Tasmania heading into coronavirus-fuelled recession, with deficit of more than $1 billion next financial year


The coronavirus crisis is pushing Tasmania towards a recession, with deficits of $716.4 million predicted this year and more than $1 billion next year, according to the latest figures released by the Treasury Departmentbut a prominent economist has said the state has been in far worse positions in the past.

The economic and fiscal update gives an indication of the impact of COVID-19 on the state’s economy, and has been provided because the annual state budget — usually held in May — has been delayed until November.

Last year’s state budget had predicted a surplus of $57.4 million, but the state is now expecting to go into deficit, meaning it will spend more than it receives.

According to the update, the state will be in net debt of $645.9 million by the end of this financial year, up from the $284.5 million that had been predicted.

The net debt estimate for 2020-21 rises to $2.348 billion.

Treasury has warned the update relies on more assumptions than usual, and said the state’s budget position will be impacted by reduced GST receipts and state revenues.

Treasury is predicting the state’s unemployment rate will be 12.23 per cent in June this year, with a fall in employment headcount of 27,500 people.

Gross state product (GSP) is now expected to decline by 1.75 per cent in 2019-20, after last year’s budget predicted growth of 3 per cent.

If realised, it would be the first decline in GSP in Tasmania since 2012-13 and the largest decline in the history of state accounts systems instituted in 1989-90.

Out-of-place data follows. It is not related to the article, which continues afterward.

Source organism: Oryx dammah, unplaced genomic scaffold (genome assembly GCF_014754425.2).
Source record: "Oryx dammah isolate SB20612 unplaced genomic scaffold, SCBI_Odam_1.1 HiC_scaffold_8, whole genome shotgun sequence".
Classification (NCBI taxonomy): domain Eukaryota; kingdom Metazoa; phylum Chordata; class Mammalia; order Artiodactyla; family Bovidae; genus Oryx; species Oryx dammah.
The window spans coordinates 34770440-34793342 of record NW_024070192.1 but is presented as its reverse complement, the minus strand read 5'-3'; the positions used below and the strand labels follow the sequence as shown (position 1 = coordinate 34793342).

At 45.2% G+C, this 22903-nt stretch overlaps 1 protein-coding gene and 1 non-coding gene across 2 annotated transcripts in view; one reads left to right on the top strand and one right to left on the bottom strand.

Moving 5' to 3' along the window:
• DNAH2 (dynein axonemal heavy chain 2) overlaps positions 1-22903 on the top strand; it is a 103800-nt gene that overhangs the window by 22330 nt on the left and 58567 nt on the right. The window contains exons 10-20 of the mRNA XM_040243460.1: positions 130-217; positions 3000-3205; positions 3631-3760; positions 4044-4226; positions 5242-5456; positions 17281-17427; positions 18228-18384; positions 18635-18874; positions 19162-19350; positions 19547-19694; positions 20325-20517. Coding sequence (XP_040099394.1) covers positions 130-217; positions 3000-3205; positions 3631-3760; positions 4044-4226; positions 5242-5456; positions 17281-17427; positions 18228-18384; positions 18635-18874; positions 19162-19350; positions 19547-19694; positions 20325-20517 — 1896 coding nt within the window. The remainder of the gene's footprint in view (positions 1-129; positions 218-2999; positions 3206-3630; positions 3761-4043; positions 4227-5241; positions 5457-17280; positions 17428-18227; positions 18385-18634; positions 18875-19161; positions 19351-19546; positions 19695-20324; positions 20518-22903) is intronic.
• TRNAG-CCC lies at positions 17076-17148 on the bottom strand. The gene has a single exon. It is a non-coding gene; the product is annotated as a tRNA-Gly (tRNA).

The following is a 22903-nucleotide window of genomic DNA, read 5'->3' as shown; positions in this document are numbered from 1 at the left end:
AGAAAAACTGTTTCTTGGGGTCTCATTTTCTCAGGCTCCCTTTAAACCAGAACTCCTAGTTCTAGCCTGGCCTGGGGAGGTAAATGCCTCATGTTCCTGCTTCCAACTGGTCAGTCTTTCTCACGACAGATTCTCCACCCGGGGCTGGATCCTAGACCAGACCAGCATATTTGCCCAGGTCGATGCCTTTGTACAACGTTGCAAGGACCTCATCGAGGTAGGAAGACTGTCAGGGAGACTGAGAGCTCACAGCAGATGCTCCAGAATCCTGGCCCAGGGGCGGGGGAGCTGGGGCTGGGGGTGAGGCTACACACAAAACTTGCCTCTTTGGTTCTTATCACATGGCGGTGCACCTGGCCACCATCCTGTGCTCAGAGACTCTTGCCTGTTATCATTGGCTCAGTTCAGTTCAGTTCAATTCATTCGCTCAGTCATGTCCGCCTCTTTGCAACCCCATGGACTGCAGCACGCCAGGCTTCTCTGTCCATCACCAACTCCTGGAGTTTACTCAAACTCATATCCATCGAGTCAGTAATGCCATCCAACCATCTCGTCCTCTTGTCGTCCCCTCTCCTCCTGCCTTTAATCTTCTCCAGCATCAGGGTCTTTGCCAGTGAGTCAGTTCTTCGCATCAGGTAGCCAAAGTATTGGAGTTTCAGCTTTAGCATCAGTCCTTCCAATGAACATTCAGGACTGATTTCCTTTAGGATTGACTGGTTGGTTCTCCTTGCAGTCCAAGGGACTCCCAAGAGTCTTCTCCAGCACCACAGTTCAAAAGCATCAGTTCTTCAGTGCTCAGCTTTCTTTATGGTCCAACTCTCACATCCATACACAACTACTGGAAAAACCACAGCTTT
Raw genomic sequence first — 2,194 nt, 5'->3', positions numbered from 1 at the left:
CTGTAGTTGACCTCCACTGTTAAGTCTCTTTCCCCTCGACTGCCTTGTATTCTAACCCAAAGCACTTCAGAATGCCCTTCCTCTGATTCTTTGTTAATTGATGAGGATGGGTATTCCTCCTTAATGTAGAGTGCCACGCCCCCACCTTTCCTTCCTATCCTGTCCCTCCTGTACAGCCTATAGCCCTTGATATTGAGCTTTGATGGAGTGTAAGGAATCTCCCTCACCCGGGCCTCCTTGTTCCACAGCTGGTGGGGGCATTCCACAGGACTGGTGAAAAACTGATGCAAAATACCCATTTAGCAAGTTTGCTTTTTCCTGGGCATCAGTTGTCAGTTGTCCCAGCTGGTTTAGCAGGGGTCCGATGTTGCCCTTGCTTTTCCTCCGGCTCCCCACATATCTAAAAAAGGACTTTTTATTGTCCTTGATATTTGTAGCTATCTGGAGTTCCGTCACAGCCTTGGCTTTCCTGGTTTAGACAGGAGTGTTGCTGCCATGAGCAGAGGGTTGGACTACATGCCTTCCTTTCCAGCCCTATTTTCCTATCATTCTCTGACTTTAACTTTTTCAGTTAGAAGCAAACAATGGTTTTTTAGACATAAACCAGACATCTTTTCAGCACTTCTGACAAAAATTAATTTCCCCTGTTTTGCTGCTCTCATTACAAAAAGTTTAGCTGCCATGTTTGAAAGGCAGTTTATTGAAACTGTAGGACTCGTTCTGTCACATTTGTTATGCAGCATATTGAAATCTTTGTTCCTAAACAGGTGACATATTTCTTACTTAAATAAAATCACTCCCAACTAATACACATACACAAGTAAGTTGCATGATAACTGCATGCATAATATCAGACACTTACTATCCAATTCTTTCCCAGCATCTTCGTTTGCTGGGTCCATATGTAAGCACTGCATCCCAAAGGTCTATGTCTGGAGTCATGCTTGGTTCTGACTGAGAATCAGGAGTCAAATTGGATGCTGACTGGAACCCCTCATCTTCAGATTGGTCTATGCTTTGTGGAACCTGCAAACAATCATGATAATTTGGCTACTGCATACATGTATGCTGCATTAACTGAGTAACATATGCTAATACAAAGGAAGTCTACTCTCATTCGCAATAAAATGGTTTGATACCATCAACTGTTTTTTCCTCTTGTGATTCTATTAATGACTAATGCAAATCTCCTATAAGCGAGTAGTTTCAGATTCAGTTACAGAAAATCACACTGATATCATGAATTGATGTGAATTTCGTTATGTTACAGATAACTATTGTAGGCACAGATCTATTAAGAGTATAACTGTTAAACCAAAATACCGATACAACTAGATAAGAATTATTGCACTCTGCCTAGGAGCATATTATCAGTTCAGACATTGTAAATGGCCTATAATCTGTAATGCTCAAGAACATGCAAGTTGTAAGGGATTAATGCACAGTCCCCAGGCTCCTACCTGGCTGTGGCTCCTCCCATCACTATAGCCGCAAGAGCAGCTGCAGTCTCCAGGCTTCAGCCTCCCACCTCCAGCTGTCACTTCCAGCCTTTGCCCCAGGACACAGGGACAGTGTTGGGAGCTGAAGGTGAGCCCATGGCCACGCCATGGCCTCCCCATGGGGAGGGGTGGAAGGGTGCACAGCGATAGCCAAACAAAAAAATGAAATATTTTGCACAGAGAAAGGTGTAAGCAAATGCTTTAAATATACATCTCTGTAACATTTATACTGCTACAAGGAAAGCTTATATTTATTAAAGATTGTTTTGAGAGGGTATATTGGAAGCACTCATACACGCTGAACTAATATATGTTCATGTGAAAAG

Premier Peter Gutwein, who is also the Treasurer, ruled out a period of coming strict austerity for Tasmania, but would not be drawn on whether public service jobs might be cut.

“We will need to look at the budget situation as we go forward,” Mr Gutwein said. “We will need to be responsible.

Over 470k would have become ill, modelling says

Mr Gutwein stressed the number of public service jobs was not under consideration at present, and any measures that might hamper spending were not being discussed now.

“At this stage I haven’t considered introducing any new taxes,” he said. “We are going to build ourselves out of it.

“That’s why today I’m announcing that in the coming weeks and months, we’re going to lay out the most aggressive construction program in Tasmania’s history.

“This week I’ve tasked Treasury to do an immediate review of our $3.7 billion infrastructure program and identify those projects that can be brought forward and commenced swiftly.”

The Tasmanian Government said the financial update needed to be considered within the context of coronavirus modelling provided to National Cabinet.

The modelling indicated that if far-reaching action to reduce the spread of coronavirus had not been taken, up to 89.1 percent of Australians could have become infected.

In Tasmania, that would have equated to 477,000 people infected with COVID-19, 29,400 hospitalised, and 4,700 dead.

Economist says state can carry debt

Independent economist Saul Eslake said there was no doubt Tasmania was now in recession for the first time since the collapse of the forestry industry earlier this decade.

Be he believed the state can bounce back.